Sabrina McNew

Postdoctoral Fellow


Disease Ecology • Evolution • Tropical Biology

I am a postdoc interested in the ways in which parasites and pathogens can affect the behavior, fitness, and ultimately, the evolution of their hosts. During my graduate work at the University of Utah, I studied the effects of an introduced parasitic fly, Philornis downsi, on Galápagos Mockingbirds. Relatively recent parasite introductions to island systems, such as P. downsi in the Galápagos, provide an opportunity to understand how naive hosts respond to emerging threats.

As a Rose Postdoctoral Fellow, I am incorporating genomic approaches to continue studying the effects of introduced parasites on Galápagos birds. In particular, I am interested in the molecular basis of susceptibility to avian pox in Galápagos finches. By investigating the genetic and epigenetic correlates of avian pox infections, I hope to learn more about host defense and mechanisms that underlie rapid evolutionary responses to a changing environment.

I love Neotropical fieldwork and being involved in the communities where I work. I conduct my research in collaboration with the Charles Darwin Research Station and Galápagos National Park. With the help of these collaborators, I have developed outreach projects with the goal of expanding knowledge about invasive parasites in the Galápagos and techniques used to combat them. I hope to continue these projects, as well as incorporate other environmental education programs into my work at the Cornell Lab.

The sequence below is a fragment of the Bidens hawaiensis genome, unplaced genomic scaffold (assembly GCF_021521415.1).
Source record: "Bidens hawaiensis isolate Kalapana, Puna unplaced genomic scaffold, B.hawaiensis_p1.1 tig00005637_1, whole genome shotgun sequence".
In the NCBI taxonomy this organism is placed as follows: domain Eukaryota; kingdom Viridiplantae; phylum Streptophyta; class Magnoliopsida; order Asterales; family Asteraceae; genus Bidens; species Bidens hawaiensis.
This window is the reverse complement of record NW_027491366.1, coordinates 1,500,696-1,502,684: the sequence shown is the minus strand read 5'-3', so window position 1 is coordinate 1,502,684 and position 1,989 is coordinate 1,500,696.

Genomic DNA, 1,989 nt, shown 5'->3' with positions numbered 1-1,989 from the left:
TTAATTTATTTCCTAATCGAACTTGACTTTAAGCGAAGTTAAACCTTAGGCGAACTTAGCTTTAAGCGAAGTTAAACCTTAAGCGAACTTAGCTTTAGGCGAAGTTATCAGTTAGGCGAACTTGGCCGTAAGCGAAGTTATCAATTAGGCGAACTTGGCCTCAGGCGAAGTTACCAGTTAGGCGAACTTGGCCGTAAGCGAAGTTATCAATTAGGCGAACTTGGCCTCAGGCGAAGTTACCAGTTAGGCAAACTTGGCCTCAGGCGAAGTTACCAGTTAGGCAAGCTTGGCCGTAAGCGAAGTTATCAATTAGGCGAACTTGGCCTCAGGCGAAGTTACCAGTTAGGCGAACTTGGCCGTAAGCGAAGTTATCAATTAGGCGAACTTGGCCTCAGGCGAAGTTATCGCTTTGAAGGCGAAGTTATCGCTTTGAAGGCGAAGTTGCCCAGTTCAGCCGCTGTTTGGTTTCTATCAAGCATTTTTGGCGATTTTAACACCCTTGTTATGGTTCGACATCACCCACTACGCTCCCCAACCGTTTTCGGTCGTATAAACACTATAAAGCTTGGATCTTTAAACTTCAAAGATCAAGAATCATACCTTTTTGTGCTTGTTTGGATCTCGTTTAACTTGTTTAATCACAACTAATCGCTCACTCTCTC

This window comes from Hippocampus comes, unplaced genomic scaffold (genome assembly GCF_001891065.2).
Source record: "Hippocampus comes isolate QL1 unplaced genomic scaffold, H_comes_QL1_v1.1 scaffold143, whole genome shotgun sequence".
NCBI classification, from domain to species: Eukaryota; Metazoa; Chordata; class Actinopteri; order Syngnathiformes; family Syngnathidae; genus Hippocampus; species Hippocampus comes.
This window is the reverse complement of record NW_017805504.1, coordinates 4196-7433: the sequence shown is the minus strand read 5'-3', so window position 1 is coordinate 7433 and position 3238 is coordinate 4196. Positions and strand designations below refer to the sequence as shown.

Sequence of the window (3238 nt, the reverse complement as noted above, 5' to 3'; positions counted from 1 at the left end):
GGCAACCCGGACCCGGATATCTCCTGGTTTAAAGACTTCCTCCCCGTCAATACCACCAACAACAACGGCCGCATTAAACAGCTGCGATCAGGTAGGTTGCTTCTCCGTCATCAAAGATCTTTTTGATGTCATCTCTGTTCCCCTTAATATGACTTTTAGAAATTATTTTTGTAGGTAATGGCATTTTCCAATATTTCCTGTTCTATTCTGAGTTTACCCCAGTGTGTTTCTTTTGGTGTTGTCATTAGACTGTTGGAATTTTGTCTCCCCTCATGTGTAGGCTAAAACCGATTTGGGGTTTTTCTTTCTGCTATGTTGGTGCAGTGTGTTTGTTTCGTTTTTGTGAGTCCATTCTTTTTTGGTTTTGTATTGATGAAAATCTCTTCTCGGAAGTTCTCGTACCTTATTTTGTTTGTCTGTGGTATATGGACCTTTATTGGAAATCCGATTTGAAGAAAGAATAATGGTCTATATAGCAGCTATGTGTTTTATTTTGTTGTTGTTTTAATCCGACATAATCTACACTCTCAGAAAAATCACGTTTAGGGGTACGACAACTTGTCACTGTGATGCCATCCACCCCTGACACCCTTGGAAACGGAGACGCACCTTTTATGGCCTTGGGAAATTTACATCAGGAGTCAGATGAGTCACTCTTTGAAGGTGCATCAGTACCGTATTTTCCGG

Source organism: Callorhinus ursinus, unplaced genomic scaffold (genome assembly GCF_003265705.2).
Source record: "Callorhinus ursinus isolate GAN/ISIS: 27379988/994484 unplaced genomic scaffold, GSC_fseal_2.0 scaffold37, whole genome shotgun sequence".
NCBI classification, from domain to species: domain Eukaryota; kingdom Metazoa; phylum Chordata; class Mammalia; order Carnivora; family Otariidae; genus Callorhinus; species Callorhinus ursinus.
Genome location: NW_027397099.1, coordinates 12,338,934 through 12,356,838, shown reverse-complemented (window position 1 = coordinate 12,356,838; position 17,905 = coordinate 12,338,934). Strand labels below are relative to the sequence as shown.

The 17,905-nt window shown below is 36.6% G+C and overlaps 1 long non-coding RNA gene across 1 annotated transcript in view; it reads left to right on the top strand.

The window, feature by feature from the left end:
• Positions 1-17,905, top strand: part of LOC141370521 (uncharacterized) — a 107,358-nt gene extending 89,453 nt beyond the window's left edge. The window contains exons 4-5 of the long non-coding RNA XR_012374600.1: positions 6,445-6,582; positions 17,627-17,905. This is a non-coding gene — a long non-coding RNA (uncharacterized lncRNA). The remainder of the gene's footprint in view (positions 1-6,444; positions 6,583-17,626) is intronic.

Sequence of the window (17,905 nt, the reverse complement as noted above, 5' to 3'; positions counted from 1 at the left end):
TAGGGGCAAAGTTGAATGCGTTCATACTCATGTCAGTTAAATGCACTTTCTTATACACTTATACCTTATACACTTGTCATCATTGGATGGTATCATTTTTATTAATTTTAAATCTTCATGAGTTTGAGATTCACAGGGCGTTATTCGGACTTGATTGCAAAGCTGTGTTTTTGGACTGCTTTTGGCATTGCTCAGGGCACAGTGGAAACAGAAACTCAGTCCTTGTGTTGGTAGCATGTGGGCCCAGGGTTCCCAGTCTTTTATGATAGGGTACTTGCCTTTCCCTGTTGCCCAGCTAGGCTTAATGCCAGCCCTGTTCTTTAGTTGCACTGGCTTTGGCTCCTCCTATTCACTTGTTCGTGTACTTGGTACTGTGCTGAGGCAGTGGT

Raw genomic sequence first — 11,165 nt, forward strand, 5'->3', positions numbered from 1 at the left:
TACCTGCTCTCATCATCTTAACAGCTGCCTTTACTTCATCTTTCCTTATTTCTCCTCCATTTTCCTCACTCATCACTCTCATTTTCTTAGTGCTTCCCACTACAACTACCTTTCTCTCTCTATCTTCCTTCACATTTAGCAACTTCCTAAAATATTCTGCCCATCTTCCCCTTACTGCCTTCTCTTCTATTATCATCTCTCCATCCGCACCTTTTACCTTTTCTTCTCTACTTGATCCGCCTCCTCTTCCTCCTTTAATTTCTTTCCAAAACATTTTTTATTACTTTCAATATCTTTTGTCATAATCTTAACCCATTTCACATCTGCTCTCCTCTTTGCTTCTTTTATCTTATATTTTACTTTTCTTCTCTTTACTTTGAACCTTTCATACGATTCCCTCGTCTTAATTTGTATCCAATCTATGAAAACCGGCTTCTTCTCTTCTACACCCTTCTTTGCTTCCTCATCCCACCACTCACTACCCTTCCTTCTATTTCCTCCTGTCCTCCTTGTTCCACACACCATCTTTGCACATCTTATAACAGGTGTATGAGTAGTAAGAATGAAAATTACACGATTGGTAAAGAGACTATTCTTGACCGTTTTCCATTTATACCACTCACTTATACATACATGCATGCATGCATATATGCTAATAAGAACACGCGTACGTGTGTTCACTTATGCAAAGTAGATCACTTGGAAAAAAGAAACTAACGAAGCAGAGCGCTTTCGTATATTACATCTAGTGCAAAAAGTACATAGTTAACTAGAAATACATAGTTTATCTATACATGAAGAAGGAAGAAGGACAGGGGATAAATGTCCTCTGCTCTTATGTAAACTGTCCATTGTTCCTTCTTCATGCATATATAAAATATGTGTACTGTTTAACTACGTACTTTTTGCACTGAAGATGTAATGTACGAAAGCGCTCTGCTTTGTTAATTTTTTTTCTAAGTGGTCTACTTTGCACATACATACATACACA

Ph.D., University of Utah

Recent Publications

McNew, S. M., L. N. Barrow, J. L. Williamson, S. C. Galen, H. R. Skeen, S. G. DuBay, A. M. Gaffney, A. B. Johnson, E. Bautista, P. Ordoñez, C. J. Schmitt, et al. (2021). Contrasting drivers of diversity in hosts and parasites across the tropical Andes. Proceedings of the National Academy of Sciences 118:e2010714118.
McNew, S. M., M. T. Boquete, S. Espinoza‐Ulloa, J. A. Andres, N. C. A. M. Wagemaker, S. A. Knutie, C. L. Richards, and D. H. Clayton (2021). Epigenetic effects of parasites and pesticides on captive and wild nestling birds. Ecology and Evolution 11:7713–7729.
McNew, S. M., S. A. Knutie, and D. H. Clayton (2020). No evidence of sex ratio manipulation by Galápagos Mockingbirds in response to environment. Journal of Avian Biology 51:jav.02302.
McNew, S. M., G. B. Goodman, J. Yépez R, and D. H. Clayton (2020). Parasitism by an invasive nest fly reduces future reproduction in Galápagos Mockingbirds. Oecologia 192:363–374.
Barrow, L. N., S. M. McNew, N. Mitchell, S. C. Galen, H. L. Lutz, H. Skeen, T. Valqui, J. D. Weckstein, and C. C. Witt (2019). Deeply conserved susceptibility in a multi‐host, multi‐parasite system. Ecology Letters:ele.13263.
McNew, S. M., S. A. Knutie, G. B. Goodman, A. Theodosopoulos, A. Saulsberry, J. Yépez R., S. E. Bush, and D. H. Clayton (2019). Annual environmental variation influences host tolerance to parasites. Proceedings of the Royal Society B: Biological Sciences 286:20190049.
Sabrina McNew
Center Biodiversity Studies & Higher Education
Website Website

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